Here Are 3 Hot Things to Know About Stocks Right Now
- The Dow Jones Industrial Average closed higher Wednesday ahead of high-level trade talks Thursday in Washington after a report said China was still open to a partial trade agreement with the U.S. as long as the Trump administration doesn't impose any more tariffs.
- Johnson & Johnson (JNJ - Get Report) fell after a jury in Pennsylvania ordered the company to pay $8 billion in damages linked to side effects from its antipsychotic drug Risperdal.
- The Fed sees "a clearer picture of protracted weakness," according to the FOMC minutes for its September meeting released Wednesday.
- Levi Strauss (LEVI) dropped 7.4% to $17.55 as the apparel company reported stronger-than-expected third-quarter earnings but saw profits drop. Levi Strauss is Real Money's Stock of the Day.
Wall Street Overview
Stocks finished higher Wednesday, but pared earlier gains late in the session after Reuters reported that Chinese officials had lowered their expectations for Thursday's trade talks in Washington.The Dow Jones Industrial Average ended up 182 points, or 0.70%, to 26,346,the S&P 500 climbed 0.91% and the Nasdaq rose 1.02%.
Stocks had been climbing all day after a report said China was still open to a partial trade agreement with the U.S. as long as the Trump administration doesn't impose any more tariffs.Chinese officials are looking for assurances that no further tariffs will be applied to U.S. imports ahead of the crucial trade talks, a Bloomberg report said, but noted that Beijing was willing to step-up the pace of agricultural purchases even as it held to its earlier position on issues such as industrial reforms and state-owned company subsidies.
Two rounds of higher duties are set to take in October and in December.
Tensions still remain between the world's two largest economies as the U.S. announced restrictions and sanctions on Chinese interests and Beijing warned to "stay tuned" for reprisals.
The U.S. State Department on Tuesday announced visa restrictions on senior Chinese officials, a move it tied to the Commerce Department's decision to blacklist eight China-based technology companies, as well as 20 separate entities, for their role in mistreating ethnic minority Muslims around China.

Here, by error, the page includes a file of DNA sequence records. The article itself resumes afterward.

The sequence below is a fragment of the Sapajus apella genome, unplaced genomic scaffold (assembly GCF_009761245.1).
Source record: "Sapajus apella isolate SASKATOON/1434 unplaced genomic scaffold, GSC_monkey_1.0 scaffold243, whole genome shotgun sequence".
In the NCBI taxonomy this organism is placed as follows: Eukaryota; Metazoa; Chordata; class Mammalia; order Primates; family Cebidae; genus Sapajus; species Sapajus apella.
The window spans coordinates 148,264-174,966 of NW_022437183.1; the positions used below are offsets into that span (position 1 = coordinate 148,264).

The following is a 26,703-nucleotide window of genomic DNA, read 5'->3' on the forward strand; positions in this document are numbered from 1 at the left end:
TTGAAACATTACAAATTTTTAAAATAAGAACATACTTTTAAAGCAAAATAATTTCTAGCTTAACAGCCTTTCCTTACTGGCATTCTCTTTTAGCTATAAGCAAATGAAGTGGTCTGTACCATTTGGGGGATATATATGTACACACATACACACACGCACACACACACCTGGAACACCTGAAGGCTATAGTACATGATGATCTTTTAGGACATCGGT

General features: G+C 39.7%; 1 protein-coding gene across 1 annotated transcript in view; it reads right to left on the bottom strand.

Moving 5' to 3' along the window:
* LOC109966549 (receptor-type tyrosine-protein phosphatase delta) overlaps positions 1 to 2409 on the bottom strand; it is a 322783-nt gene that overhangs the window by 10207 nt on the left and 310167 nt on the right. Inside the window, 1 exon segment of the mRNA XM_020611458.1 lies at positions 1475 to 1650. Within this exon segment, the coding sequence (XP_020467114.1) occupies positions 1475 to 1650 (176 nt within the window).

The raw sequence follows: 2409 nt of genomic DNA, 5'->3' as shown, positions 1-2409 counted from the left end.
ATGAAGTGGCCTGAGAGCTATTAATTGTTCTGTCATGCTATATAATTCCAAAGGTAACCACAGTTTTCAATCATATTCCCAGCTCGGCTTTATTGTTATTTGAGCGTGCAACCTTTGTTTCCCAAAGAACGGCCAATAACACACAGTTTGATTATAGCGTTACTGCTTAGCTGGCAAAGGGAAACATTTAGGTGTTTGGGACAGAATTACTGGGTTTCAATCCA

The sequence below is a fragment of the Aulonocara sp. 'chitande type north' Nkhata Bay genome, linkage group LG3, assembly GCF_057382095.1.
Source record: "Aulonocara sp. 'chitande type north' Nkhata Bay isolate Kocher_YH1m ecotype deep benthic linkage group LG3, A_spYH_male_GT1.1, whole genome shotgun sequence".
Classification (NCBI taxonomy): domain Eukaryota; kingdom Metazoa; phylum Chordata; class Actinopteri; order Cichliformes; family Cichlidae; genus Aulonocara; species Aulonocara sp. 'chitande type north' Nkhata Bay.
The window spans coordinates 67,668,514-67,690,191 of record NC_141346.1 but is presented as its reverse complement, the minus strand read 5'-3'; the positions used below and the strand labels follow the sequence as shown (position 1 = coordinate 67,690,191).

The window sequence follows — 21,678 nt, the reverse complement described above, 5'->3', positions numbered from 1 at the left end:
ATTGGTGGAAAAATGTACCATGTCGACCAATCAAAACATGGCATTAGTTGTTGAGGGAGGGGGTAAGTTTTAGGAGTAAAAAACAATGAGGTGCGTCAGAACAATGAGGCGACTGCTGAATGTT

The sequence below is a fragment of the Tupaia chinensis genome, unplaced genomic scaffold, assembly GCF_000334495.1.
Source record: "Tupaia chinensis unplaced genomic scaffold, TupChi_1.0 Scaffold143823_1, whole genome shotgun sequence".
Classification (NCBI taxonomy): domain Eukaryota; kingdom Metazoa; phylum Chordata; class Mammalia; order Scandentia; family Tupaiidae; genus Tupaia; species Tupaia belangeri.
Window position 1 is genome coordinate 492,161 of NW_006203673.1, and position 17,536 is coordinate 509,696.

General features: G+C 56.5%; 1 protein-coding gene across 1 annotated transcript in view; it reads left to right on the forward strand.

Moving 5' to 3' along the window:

The two policy moves followed a report that said White House officials were looking at ways in which to limit government pension fund investments in Chinese stocks, which only added to the tensions ahead of the trade talks, which are scheduled to include China's Vice Premier Liu Hie, Treasury Secretary Steven Mnuchin and U.S. Trade Representative Robert Lighthizer.
Stocks fell sharply Tuesday as enthusiasm over a trade deal waned.
The afternoon release of the minutes of the Federal Reserve's September meeting seemed to have little impact on the markets, but the minutes did note that "participants generally judged that downside risks to the outlook for economic activity had increased somewhat since their July meeting, particularly those stemming from trade policy uncertainty and conditions abroad."
The minutes also said that "although readings on the labor market and the overall economy continued to be strong, in investment spending, manufacturing production, and exports had emerged."
"This is without a doubt a Fed divided-and the market reaction seems to suggest folks think the current rate calibration is drawing to a close," said Mike Mike Loewengart, vice president of investment strategy at E*Trade. "Trade and slowing global growth continue to be top concerns but it seems that some Fed officials are questioning how much further and how often they can continue to cut. And while the market still largely expects a cut by the end of this year, our vision into 2020 has just become a lot less clear."
Johnson & Johnson (JNJ - Get Report) fell 2% to $129.23 after a jury in Pennsylvania ordered the consumer healthcare giant to pay $8 billion in punitive damages linked to side effects from its antipsychotic drug Risperdal. The company faces more than 13,000 lawsuits tied to the drug, according to its latest 10-Q filing with the SEC.American Airlines ( AAL - Get Report) rose 3.1% to $27.07 after the company said it plans to extend cancellations linked to the grounded Boeing ( BA - Get Report) 737 MAX into at least early January.
U.S. wholesale inventories increased less than initially estimated in August, the Commerce Department said, rising 0.2% in August instead of the previously reported 0.4% gain. Total inventories were up 6.2% from the revised August 2018 level.
U.S. crude supplies rose for the fourth straight week, the Energy Information Administration said, increasing by 2.9 million barrels for the week ended Oct. 4. Analysts were looking for an increase of 2.4 million barrels.
Brent crude contracts were unmoved at $58.24 a barrel, while West Texas Intermediate contracts, which are more tightly linked to U.S. gas prices, were down 12 cents to $52.51 a barrel